Question

Floating iP gateway as default router and source address for outbound connections

Community!

I am curious if it is possible to setup anchor ip gateway as default router so all outbound traffic from droplet shows to external services as coming from floating ip.

This will greatly simplify my external system firewall setup since floating ip never changes; I can allow all connections from floating ip.

I tried adding the anchor ip gateway as the defaultrouter in /etc/rc.conf and reboot but this did not work. (curl -s http://169.254.169.254/metadata/v1/interfaces/public/0/anchor_ipv4/gateway)

I am using freebsd, but welcome any linux recommendations as well. There may be multiple ways to achieve this (e.g. routes, routed, iptables), but what is the CLEANEST approach, and is this even possible on Digital Ocean?

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@animaexos After struggling with this, I achieved it using iptables.

Run this command from your server to retrieve anchor IP address

$ curl -s http://169.254.169.254/metadata/v1/interfaces/public/0/anchor_ipv4/address

Then run this command to redirect all outgoing traffic to your floating ip.

$ iptables -t nat -A POSTROUTING -p tcp  -o eth0 -j SNAT --to-source ANCHOR_IP

To build on what @marcoscvp90 said, in PF the same rule would be:

nat pass on $NIC to any { port $PORT|$PORTRANGE } -> $ANCHOR_IP

port is optional if you want to nat all traffic through the floating ip.

Hello,

How would the rule in iptables be for me to work with ping packages?

I tried with iptables -t nat -A POSTROUTING -p icmp -o eth0 -j SNAT --to-source <ANCHORIP> but it does not work. The shared IP continues to appear and not the floating.

Thanks.

good question - I’m also curious about whether this is possible for a HA setup I have in mind …

(I have already been told that floating IP’s can’t have PTR records or forward SMTP traffic so I’m a bit concerned whether they are ‘fit for purpose’ …)


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We used the command provided above to set the default From IP address on outbound connections to the floating IP address:

iptables -t nat -A POSTROUTING -p tcp  -o eth0 -j SNAT --to-source <ANCHORIP>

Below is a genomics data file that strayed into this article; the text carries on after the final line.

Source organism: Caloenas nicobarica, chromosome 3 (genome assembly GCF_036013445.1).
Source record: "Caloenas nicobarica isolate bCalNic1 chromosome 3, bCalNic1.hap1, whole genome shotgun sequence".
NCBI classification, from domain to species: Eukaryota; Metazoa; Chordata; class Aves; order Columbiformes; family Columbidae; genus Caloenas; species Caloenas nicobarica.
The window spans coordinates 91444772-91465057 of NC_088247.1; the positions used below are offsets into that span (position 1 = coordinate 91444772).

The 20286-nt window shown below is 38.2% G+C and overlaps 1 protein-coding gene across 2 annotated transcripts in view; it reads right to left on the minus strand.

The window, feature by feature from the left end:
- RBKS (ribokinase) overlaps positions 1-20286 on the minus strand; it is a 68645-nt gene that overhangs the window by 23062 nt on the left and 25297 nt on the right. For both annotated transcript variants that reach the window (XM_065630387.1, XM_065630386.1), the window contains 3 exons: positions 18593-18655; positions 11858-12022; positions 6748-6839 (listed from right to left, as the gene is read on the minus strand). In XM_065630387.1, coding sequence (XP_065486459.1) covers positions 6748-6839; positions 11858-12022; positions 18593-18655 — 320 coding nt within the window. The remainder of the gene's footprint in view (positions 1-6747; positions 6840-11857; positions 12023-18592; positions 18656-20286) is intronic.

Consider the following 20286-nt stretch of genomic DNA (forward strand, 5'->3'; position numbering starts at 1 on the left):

where <ANCHOR_IP> should be replaced by your actual anchor IP address. The anchor IP address can be obtained with the following command (which hangs if you have already executed the command above!)

/usr/bin/curl -s http://169.254.169.254/metadata/v1/interfaces/public/0/anchor_ipv4/address

However, we then ran into the Digital Ocean block on SMTP connections originating from a floating IP address. This wasted days of our time! We eventually solved this by adding an extra rule to the POSTROUTING table as follows:

iptables -t nat -A POSTROUTING -p tcp --dport 587 -o eth0 -j SNAT --to-source <FIXEDIP>

where <FIXEDIP> is the fixed IP address of your droplet (as appears in your droplet list in the Digital Ocean web management interface). This iptables command says to make SMTP a special case and to use the droplet’s fixed IP address as a From address for outbound SMTP connections.

You have to issue the commands in the correct order so that the special case SMTP rule ends up BEFORE the catchall rule in the resulting POSTROUTING rule chain. So do them in this order:

iptables -t nat -A POSTROUTING -p tcp --dport 587 -o eth0 -j SNAT --to-source <FIXEDIP>
iptables -t nat -A POSTROUTING -p tcp  -o eth0 -j SNAT --to-source <ANCHORIP>

If you are engineering a general solution, put in a rule for each port that is commonly used for SMTP:

# Assumes the POSTROUTING chain is empty at this point.
iptables -t nat -A POSTROUTING -p tcp --dport 25 -o eth0 -j SNAT --to-source <FIXEDIP>
iptables -t nat -A POSTROUTING -p tcp --dport 465 -o eth0 -j SNAT --to-source <FIXEDIP>
iptables -t nat -A POSTROUTING -p tcp --dport 587 -o eth0 -j SNAT --to-source <FIXEDIP>
iptables -t nat -A POSTROUTING -p tcp --dport 2525 -o eth0 -j SNAT --to-source <FIXEDIP>
iptables -t nat -A POSTROUTING -p tcp --dport 2526 -o eth0 -j SNAT --to-source <FIXEDIP>
iptables -t nat -A POSTROUTING -p tcp  -o eth0 -j SNAT --to-source <ANCHORIP>

If all goes well, you will end up with a POSTROUTING chain that looks like this:

[root@www1 ~]# iptables -t nat --list
Chain PREROUTING (policy ACCEPT)
target     prot opt source               destination         

Chain INPUT (policy ACCEPT)